The girl’s legs were broken. Gaspard could tell that from the tent entrance, and it only got worse as he drew closer.

Though they didn’t perform with a net, the acrobats did practice with one. There were no signs of the cause, but the net lay spread open across the ring.

Dr. Fagan withdrew a needle from the injured girl’s arm. “That’ll put her out for a couple hours.”

“How bad is it?” Gaspard asked, even though he could guess at the answer.

“Arm is broken. Looks like a clean break, I’ll get a splint on it. But her legs.” The doctor looked down, and it was all Gaspard could do to keep from looking again. The girl acrobat, the slightly smaller one—Emma, he finally remembered—stood beside him. She wouldn’t look away, and her hands fidgeted like she didn’t know what to do with them.

Gaspard reached into his pants pocket, removed a half-pack of Pall Malls. “Smoke?”

Emma took one, lit it on Gaspard’s proffered match. “I didn’t know you smoked.”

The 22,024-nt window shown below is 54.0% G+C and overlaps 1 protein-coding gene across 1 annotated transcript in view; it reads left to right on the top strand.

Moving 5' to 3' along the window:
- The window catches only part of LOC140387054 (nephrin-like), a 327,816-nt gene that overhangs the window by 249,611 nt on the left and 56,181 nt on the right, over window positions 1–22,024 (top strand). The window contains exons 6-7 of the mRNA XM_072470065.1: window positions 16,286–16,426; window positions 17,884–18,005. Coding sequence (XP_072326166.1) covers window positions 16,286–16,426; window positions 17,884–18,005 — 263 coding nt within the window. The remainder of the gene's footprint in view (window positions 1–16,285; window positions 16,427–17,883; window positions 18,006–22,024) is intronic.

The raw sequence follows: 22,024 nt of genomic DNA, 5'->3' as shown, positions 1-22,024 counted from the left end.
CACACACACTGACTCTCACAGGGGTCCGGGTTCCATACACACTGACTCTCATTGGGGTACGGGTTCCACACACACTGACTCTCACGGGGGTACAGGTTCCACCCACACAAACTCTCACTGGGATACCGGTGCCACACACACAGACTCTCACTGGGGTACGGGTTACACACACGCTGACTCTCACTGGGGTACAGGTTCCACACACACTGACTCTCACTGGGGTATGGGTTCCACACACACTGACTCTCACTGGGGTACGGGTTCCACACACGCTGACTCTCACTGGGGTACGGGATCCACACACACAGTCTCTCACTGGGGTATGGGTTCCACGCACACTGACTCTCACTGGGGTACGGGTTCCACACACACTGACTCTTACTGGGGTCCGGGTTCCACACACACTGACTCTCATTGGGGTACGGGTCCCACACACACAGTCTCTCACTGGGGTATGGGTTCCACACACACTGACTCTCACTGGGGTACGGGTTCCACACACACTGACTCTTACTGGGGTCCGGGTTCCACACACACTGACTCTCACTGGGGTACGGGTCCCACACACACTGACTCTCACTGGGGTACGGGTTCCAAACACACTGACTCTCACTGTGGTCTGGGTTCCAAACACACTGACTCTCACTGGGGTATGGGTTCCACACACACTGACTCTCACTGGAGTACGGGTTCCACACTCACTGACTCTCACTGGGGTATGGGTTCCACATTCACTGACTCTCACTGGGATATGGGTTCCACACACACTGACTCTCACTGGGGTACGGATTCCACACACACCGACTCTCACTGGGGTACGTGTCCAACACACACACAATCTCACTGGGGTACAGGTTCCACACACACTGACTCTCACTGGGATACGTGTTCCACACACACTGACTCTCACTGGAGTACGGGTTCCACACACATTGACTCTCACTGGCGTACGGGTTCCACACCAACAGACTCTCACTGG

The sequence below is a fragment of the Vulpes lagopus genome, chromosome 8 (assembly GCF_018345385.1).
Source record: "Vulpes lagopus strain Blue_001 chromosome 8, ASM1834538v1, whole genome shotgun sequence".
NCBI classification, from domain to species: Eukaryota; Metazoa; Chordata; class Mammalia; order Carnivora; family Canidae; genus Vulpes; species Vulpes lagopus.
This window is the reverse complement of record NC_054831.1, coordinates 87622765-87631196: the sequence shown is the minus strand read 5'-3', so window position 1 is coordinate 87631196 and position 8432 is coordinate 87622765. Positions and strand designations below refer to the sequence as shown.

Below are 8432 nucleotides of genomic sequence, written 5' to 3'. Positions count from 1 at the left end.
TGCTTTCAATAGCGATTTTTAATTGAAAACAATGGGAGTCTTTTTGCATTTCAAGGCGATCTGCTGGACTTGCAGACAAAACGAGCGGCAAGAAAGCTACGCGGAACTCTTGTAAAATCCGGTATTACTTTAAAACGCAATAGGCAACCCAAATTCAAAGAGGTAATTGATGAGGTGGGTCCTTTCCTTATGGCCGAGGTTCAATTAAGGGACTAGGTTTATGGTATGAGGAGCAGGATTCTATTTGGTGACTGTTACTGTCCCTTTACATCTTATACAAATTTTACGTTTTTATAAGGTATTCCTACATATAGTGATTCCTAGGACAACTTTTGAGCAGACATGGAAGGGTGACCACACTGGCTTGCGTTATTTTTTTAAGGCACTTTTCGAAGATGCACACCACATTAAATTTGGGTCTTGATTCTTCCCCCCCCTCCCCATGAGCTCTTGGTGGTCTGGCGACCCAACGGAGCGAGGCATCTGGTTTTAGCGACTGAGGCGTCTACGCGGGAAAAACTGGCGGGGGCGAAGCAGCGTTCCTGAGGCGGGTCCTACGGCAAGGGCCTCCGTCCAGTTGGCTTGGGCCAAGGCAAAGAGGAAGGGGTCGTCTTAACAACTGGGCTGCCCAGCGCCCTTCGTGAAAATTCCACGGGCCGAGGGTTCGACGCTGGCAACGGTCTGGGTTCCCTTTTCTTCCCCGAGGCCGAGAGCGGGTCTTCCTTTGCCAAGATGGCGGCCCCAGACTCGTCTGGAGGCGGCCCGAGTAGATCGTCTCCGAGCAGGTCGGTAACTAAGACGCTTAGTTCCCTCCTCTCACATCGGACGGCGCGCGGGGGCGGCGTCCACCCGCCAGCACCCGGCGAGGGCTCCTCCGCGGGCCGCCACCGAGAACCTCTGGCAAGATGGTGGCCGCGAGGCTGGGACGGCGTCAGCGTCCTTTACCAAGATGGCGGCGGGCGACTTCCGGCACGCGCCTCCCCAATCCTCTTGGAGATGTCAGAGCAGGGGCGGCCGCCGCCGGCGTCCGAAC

“No, no. Can’t stand them. But it’s a good way to make friends, oui?

Emma snorted dismissively, then looked at the calm hand on her cigarette. “Thanks.” She took a drag. She didn’t seem to notice her other hand wrung all the worse against her side.

“Someone tell me what happened,” Folley demanded.

One of the male acrobats stepped forward. The man looked like he was carved from marble, large hands with huge forearms.

“Charles,” Folley nodded. “You were practicing with Celia?”

Charles nodded. “We were working on returns. We had only started, she was swinging toward me. It was just a simple half-turn catch, we’ve done it thousands of times. It looked like everything was perfect. Good swing. Good release. We were in synch.” He added this as if he were worried someone was trying to catch him in a lie. “I was upside down, ready to catch her, our hands brushed…no, that’s. No?”